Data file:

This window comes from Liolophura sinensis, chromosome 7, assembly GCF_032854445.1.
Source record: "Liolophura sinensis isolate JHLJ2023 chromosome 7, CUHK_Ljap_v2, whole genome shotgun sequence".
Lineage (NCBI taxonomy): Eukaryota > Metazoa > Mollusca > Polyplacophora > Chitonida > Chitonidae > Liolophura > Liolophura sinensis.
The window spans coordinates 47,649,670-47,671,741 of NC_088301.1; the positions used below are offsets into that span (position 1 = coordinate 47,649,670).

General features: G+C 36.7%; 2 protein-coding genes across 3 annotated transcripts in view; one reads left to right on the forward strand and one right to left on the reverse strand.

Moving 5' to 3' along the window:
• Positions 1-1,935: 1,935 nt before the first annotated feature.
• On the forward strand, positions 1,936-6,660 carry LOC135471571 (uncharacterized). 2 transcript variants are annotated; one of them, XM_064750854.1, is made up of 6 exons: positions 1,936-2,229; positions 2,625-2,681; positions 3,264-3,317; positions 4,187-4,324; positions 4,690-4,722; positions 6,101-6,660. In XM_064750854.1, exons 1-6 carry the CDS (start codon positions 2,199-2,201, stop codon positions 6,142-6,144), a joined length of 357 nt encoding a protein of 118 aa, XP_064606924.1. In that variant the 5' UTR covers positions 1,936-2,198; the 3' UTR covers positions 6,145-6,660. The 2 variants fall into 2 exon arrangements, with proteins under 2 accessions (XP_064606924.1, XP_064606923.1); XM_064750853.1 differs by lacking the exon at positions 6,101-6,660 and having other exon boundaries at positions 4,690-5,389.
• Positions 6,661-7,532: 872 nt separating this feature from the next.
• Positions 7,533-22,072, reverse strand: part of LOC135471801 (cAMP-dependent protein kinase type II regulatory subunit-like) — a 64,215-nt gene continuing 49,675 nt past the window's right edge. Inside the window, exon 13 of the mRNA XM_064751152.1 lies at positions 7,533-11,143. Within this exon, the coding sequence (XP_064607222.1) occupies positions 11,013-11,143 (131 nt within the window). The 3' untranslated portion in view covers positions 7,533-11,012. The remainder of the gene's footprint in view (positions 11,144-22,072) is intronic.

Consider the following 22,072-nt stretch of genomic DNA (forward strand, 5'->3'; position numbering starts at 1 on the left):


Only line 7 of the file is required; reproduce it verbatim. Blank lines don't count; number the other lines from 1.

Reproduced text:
• Positions 1-1,935: 1,935 nt before the first annotated feature.